“Houdini” begins with a striking image of the escape artist Harry Houdini (Adrien Brody) perched on a bridge, shackled, as he works up the nerve to jump into the icy water below. The first sound we hear is a ghostly woman’s voice whispering, “Harry, can you hear me?” We have no idea where the voice is coming from or what the words mean, but it immediately establishes a dreamlike quality for this ambitious miniseries (Monday, 8 p.m., History Channel).
“Dreamlike” is an appropriate tone for a biopic that attempts to psychoanalyze Houdini, the one-of-a-kind phenomenon from the early 20th century. It gets inside his head to figure out why he risked his life to amaze his audiences: dangling from skyscrapers in a straitjacket, immersing himself upside down in a “Chinese Water Torture Cell,” and the other creative stunts we still remember him for.
While the first 90 minutes are perfectly realized, the second half sags. Like its predecessor, the 1953 Tony Curtis movie of the same name, “Houdini” unwisely starts making stuff up. Drawing on the thinnest evidence, it fabricates a spy career for its hero and a marijuana habit for his wife, Bess (Kristen Connolly). It also strains to pin his untimely death on the phony mediums he dedicated himself to exposing.
But don’t bail out before the last scene, following the funeral. Having been inside his head, we know that Houdini ultimately desired to escape from death itself.
Friday, 8:30 p.m. (PBS)
“Dorothea Lange: Grab a Hunk of Lightning” tells the story of the photographer best known for documenting the Great Depression, most notably the iconic image of suffering she called “Migrant Mother.” Lange was a bohemian artist who shunned conventional family life (much to her children’s dismay) to immerse herself in her work. With funding from the New Deal, she fearlessly walked through shantytowns, dust storms and waterfront strikes to put a face on the Depression’s miseries. People had never seen such beautifully composed photographs of grim reality.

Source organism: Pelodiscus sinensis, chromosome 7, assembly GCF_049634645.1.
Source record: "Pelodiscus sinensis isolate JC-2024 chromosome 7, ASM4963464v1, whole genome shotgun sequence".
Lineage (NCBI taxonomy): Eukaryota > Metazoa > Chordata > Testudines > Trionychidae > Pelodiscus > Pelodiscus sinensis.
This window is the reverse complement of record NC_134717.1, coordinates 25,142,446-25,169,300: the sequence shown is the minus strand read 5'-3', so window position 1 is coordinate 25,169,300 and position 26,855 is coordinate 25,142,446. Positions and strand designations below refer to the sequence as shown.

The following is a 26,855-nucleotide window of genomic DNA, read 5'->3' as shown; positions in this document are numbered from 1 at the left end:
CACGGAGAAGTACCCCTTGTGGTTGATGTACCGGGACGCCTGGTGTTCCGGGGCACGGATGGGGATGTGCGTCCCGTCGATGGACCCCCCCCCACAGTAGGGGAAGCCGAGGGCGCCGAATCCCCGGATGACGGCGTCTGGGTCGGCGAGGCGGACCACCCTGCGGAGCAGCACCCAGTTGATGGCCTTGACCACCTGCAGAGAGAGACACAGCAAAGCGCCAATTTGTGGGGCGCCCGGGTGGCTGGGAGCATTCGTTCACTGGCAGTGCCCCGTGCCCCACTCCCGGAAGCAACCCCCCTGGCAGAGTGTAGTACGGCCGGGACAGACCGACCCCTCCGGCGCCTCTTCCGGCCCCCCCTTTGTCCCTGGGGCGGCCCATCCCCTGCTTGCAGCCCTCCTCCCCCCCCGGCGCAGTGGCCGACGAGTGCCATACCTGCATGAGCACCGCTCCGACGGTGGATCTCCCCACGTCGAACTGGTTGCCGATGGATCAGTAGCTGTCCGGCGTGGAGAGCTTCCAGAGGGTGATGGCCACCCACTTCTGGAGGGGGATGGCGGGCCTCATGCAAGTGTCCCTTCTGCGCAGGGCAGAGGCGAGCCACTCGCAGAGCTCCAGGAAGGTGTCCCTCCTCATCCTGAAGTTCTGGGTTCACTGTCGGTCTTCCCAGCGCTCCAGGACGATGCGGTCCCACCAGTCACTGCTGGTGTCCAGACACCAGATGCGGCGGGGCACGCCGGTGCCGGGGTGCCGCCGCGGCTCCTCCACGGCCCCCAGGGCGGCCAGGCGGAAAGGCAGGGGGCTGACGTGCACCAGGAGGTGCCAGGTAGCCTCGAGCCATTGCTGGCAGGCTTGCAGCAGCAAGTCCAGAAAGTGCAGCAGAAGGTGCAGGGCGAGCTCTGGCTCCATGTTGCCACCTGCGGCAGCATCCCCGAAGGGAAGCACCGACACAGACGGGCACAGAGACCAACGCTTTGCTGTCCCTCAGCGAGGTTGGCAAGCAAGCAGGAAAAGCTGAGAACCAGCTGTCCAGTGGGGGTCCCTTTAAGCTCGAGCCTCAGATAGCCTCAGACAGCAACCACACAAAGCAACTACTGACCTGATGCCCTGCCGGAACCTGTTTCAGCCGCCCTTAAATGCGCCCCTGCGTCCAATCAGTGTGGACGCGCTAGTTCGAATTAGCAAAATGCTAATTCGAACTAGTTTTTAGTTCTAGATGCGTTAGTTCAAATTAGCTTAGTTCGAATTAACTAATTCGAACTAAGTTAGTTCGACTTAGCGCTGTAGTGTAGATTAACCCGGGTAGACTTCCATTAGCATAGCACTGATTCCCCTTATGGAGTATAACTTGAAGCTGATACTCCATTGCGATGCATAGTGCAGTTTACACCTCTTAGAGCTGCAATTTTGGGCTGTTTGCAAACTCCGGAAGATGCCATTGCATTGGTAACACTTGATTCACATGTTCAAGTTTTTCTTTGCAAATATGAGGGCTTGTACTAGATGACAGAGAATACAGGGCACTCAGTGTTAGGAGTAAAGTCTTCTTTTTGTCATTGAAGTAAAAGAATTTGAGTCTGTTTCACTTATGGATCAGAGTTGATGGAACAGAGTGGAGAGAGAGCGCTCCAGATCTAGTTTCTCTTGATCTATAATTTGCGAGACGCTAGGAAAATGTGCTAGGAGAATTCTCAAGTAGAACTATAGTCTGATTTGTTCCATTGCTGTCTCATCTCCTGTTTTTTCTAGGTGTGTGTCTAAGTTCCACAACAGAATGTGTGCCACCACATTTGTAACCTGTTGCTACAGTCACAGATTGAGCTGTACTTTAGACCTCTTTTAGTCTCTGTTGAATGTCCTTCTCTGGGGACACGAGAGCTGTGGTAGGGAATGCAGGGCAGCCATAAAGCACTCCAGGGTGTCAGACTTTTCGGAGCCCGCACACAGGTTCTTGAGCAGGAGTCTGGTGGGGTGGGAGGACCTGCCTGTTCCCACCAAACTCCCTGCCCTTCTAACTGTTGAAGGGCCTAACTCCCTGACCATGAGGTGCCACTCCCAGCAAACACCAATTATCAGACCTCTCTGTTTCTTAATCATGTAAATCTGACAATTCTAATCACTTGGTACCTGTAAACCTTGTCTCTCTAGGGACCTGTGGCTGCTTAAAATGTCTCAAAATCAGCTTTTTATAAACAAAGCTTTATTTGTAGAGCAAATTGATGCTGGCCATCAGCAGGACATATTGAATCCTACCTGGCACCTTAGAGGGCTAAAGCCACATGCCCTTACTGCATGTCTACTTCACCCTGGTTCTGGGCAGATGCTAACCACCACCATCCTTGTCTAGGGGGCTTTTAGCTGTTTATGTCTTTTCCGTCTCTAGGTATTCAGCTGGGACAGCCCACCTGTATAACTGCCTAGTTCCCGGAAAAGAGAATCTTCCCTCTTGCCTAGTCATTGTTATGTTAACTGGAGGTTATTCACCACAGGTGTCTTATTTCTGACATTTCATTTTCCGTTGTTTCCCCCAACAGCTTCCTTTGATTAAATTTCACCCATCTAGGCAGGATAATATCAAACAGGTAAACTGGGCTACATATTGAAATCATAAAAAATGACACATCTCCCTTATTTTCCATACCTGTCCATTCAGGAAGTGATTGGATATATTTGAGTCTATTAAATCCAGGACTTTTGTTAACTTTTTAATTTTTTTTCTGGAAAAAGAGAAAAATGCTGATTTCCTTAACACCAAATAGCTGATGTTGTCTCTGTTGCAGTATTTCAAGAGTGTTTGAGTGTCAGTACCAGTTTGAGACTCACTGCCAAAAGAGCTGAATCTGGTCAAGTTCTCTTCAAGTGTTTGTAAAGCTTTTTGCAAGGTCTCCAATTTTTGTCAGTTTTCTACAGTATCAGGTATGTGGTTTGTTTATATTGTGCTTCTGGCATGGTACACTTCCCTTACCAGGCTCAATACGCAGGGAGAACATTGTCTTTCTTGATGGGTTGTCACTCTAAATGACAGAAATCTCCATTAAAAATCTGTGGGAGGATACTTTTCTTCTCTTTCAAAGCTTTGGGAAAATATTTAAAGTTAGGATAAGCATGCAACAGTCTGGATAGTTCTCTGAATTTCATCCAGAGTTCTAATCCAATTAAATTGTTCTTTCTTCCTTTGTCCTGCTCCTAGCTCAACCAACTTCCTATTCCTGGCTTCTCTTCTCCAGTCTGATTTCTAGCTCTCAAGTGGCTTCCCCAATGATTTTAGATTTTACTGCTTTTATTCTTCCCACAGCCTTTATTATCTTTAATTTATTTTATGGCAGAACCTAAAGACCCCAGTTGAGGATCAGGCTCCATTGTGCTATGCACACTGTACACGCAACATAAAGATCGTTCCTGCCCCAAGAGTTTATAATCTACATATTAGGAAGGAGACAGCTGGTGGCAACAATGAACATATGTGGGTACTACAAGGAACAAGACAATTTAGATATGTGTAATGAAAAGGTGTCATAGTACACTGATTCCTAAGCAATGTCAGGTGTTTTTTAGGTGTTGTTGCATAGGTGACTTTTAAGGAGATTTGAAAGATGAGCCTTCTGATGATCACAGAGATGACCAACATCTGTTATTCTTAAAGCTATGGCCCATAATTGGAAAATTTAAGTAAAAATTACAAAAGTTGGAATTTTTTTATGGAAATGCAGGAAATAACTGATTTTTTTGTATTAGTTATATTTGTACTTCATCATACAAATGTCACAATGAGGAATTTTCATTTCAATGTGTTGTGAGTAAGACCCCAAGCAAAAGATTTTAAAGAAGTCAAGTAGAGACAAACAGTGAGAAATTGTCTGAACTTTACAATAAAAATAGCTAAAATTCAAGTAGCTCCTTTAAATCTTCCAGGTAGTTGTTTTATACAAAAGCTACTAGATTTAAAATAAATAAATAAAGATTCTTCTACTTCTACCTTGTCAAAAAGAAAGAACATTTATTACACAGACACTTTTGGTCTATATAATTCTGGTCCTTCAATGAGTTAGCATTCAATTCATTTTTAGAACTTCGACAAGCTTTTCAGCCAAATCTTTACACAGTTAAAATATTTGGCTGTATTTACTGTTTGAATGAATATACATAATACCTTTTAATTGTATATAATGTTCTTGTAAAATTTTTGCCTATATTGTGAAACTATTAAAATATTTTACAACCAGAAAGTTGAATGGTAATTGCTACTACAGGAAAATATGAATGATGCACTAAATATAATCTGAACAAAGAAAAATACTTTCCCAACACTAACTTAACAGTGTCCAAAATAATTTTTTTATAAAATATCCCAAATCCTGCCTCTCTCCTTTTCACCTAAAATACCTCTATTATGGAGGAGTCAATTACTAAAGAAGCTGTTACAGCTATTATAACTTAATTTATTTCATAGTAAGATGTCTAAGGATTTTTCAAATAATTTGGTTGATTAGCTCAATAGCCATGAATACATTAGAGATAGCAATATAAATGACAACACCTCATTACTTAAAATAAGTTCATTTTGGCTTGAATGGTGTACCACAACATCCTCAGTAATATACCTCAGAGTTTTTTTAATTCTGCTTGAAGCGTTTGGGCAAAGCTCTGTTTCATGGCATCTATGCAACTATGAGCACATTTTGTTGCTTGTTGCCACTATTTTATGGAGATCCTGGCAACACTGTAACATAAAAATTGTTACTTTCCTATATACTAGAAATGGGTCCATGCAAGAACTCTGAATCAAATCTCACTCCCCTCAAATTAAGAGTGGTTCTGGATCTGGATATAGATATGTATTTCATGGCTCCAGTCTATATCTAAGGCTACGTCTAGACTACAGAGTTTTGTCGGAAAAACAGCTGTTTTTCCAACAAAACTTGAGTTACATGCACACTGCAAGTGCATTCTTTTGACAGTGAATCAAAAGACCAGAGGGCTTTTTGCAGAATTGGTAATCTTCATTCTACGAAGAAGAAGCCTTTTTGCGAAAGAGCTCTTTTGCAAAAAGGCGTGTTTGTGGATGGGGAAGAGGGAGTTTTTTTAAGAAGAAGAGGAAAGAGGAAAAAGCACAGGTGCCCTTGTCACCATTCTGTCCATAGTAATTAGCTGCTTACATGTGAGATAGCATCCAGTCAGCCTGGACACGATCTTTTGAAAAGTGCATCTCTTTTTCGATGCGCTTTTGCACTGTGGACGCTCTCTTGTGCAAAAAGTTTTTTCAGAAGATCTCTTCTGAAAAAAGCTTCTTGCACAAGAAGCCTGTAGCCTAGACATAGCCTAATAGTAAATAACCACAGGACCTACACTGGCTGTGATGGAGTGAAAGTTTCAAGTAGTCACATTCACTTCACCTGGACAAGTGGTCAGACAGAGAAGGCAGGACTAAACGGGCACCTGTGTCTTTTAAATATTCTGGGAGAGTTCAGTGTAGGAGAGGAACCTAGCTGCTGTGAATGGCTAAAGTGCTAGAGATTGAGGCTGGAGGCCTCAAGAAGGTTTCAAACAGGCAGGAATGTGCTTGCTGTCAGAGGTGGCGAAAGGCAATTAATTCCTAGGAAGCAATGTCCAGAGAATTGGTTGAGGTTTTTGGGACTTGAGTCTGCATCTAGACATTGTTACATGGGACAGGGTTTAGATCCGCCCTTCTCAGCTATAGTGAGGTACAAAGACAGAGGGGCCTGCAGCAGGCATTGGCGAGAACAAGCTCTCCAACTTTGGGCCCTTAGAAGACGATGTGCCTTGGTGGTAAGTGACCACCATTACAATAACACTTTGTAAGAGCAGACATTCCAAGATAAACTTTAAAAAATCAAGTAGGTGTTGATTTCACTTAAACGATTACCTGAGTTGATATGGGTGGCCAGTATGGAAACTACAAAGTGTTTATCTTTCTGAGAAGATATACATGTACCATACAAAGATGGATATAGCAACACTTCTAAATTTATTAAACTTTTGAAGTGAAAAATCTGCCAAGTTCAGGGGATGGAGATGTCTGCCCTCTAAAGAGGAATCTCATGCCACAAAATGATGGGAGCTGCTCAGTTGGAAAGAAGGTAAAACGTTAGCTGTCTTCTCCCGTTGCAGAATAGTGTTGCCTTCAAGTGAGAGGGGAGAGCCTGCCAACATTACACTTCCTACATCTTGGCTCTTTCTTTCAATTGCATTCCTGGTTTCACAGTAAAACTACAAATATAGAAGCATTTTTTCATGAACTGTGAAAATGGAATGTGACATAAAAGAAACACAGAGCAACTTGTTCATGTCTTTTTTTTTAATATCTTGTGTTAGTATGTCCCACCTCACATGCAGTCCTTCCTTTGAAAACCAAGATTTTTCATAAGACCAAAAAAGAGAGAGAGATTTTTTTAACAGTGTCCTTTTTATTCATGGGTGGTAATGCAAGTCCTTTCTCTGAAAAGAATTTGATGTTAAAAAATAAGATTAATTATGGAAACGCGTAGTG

The documentary is directed and narrated by Lange’s granddaughter, Dyanna Taylor, who organizes it around black-and-white footage of Lange putting together a one-woman show for the Museum of Modern Art in 1964. In her old age, Lange herself proves to be an intriguing camera subject, given to grand pronouncements about her art. “Beauty appears when one feels deeply,” she says. “It is an act of total attention.”
I recommend giving total attention to this irresistible documentary.
Friday, 8 p.m. (Animal Planet)
You can practically smell the sawdust in this reality series about twin brothers who run a California wood-carving business. Actually, the phrase “wood carving” doesn’t really do it justice. The Daniels boys salvage enormous redwoods, then use enormous chainsaws to shape them into mind-blowing play structures. This is whittling on an epic scale.
You can’t help but hold your breath waiting for someone to lose a limb as the brothers play with their dangerous equipment. As one of their crew members says when chopping down a 20,000-pound tree, “In this situation, a lot of things can go wrong.”
Ya think? CV
Dean Robbins is a syndicated TV columnist from Madison, Wis. He graduated from Grinnell College. See more of his work at www.thedailypage.com